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 Car review -
  Ford Taurus Ghia sedan

Overview Our opinion
 Ford Taurus Ghia sedan Rear shot
Comfort, equipment levels, V6 engine's relative smoothness, ride quality
Awkward styling, iffy US quality, so-so dynamics
Our Opinion
THE slow-selling, American-made Ford Taurus - discontinued in October, 1998, after only two-and-a-half years on sale here - was not always a loser.

Rewind to 1985. Ford in the US gambled its future on the bold MK1 Taurus, and won. It pulled Ford out of debt, became America's best-selling car and influenced a generation of rival American cars as well as the pretty 1988 EA Falcon.

Then came the radical 1996 Taurus MK2. Under pressure from the US, Ford Australia almost replaced the local Falcon with this car until the AU Falcon proposal narrowly beat it.

Australia received the MK2 Taurus anyway but only as the top-line Taurus Ghia in March, 1996. Far from Ford's bullish forecast of 5000 Taurus sales annually, only 4020 cars were sold here.

The controversial design, high prices and fierce competition in the $45,000 bracket kept buyers away.

Then there was the Taurus's in-house Fairmont Ghia rival, which was perhaps its deadliest.

The ovoid Taurus is Falcon-sized even if the tightly wrapped body and tapered ends make it appear smaller.

Unfortunately, they also steal space inside - especially rear headroom - compared to the Fairmont.

Adults may find space a little tight across the back seat while the boot is long but shallow, although the split/fold rear seat increases versatility. Otherwise the cabin is roomy.

The seats are well shaped, supportive and with adequate adjustment for a comfortable driving environment.

Lavish equipment levels mean the Ghia tag is deserved with a six-stack CD player and leather trim the only major options.

The quality of the materials has proved hard-wearing, though not very classy. Similar dimensions to the Fairmont aside, the Taurus may as well be from another planet.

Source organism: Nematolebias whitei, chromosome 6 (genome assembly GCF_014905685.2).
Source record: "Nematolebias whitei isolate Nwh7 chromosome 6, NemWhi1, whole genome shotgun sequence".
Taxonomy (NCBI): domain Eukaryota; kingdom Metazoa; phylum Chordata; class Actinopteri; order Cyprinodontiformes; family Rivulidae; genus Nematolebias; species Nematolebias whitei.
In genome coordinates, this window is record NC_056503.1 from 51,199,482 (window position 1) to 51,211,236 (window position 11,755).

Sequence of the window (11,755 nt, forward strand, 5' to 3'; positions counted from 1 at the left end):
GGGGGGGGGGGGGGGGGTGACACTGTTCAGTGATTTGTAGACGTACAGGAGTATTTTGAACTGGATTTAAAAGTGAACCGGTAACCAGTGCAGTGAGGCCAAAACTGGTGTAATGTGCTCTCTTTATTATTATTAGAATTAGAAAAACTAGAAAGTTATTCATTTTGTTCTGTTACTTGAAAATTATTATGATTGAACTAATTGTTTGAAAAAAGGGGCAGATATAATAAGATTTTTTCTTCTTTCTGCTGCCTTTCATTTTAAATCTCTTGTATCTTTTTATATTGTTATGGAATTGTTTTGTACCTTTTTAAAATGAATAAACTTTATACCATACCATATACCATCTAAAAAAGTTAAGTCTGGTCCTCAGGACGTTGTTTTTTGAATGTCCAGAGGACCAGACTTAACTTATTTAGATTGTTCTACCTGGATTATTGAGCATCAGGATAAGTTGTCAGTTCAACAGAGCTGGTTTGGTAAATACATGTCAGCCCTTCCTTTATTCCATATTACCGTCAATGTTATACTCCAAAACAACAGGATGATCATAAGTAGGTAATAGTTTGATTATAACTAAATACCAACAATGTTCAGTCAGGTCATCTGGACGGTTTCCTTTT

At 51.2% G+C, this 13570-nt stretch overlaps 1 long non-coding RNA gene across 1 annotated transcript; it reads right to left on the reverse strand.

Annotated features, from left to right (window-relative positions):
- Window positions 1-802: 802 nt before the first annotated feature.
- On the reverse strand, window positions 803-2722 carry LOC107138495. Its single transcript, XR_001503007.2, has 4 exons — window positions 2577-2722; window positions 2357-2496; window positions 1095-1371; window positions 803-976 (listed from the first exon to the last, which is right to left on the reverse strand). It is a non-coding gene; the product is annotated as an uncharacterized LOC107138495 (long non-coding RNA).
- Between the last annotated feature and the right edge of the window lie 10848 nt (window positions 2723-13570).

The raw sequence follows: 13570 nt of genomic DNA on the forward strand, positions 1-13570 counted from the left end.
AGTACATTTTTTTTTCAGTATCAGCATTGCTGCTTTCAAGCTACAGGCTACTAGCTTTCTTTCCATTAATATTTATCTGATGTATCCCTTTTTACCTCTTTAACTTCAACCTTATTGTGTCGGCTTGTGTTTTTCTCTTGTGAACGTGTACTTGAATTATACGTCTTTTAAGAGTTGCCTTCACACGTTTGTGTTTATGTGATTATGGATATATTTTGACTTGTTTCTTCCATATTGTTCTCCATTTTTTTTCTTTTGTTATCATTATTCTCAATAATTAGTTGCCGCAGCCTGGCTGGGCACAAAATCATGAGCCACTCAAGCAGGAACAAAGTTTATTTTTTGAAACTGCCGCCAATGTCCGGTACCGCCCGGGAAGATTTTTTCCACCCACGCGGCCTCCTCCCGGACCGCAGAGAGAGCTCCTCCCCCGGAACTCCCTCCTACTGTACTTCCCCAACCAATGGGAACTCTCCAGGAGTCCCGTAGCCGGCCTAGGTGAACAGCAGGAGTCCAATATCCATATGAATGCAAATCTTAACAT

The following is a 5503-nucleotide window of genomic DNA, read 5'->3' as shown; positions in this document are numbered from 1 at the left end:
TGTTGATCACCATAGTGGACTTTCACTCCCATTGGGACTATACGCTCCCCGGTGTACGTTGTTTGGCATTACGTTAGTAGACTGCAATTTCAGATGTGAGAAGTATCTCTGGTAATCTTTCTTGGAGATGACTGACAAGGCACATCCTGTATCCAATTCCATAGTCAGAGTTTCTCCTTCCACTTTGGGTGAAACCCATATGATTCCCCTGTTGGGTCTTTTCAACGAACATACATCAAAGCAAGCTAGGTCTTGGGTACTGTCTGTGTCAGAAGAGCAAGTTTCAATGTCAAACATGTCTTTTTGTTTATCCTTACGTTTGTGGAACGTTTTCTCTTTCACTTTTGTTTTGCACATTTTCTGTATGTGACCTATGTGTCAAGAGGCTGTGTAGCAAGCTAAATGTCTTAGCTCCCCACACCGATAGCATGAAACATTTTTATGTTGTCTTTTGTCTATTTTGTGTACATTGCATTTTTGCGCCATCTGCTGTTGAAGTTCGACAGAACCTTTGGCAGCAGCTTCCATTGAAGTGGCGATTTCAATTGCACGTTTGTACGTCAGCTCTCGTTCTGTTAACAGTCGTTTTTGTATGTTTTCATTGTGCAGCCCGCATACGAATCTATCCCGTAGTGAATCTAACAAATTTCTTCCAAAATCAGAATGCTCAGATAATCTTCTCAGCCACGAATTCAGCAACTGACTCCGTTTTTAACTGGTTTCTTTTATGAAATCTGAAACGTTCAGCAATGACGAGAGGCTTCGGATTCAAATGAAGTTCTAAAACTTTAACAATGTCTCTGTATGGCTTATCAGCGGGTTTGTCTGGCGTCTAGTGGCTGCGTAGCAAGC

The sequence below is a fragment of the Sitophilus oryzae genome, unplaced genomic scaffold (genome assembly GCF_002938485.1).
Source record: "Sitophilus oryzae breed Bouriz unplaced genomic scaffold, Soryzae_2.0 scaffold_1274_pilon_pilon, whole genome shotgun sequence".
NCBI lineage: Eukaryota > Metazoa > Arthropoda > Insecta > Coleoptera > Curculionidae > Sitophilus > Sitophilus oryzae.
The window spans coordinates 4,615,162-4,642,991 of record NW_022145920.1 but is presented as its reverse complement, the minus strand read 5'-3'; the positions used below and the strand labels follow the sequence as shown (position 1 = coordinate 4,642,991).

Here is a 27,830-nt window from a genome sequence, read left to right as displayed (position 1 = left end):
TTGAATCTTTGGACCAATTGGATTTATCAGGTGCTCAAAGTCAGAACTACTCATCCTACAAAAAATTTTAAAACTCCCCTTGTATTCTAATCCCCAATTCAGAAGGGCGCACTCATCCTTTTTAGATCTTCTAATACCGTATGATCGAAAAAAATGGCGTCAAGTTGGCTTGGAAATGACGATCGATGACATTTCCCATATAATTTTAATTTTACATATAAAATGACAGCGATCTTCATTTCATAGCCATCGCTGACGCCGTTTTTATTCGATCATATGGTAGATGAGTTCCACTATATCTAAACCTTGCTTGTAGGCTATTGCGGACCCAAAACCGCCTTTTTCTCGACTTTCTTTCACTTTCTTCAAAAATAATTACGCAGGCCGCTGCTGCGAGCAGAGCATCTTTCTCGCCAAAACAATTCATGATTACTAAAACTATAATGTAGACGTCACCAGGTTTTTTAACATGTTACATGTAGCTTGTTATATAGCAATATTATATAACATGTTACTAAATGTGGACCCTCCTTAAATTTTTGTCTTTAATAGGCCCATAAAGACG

The blobby styling theme continues inside. The dashboard features a football-shaped console scattered with small buttons. But familiarisation comes quickly and the ergonomics are sound.

The 3.0-litre "Duratec" V6 is as modern as the Falcon's low-tech engine is old-fashioned. Producing 149kW, it does not lack power but is short of bottom-end torque. The 272Nm of torque occurs too high up the rev range (4500rpm) for instant overtaking response or carefree towing capability. Nevertheless, the smooth V6 mates well with the four- speed automatic transmission. Once wound-out, the Taurus is a gutsy highway cruiser, reflecting its American origins.

Impressive fuel economy is a Taurus strength as are low noise levels. The ride, though a little firm over smaller bumps, is smooth and well controlled.

Typical of a big front-wheel drive car, the Taurus needs plenty of steering input around corners.

The steering itself is well weighted and communicative and roadholding is good. Ford claims the engine does not require a tune up for the first 100,000km - with the regular 10,000km fluid and filter changes - thanks to the on-board computer diagnostics.

MK2 Taurus sales topped one million in the US and it has a good reliability record. Only one recall - early cars need a part in the transmission's Park mechanism replaced because it may not keep the car from rolling - has been issued.

The original General AmeriStar tyres were unanimously criticised for squealing in the dry and not gripping in the wet. Better quality tyres improve dynamics considerably.

The Taurus makes an excellent - if offbeat - used family car.


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 Ford Taurus Ghia sedan - Action shot

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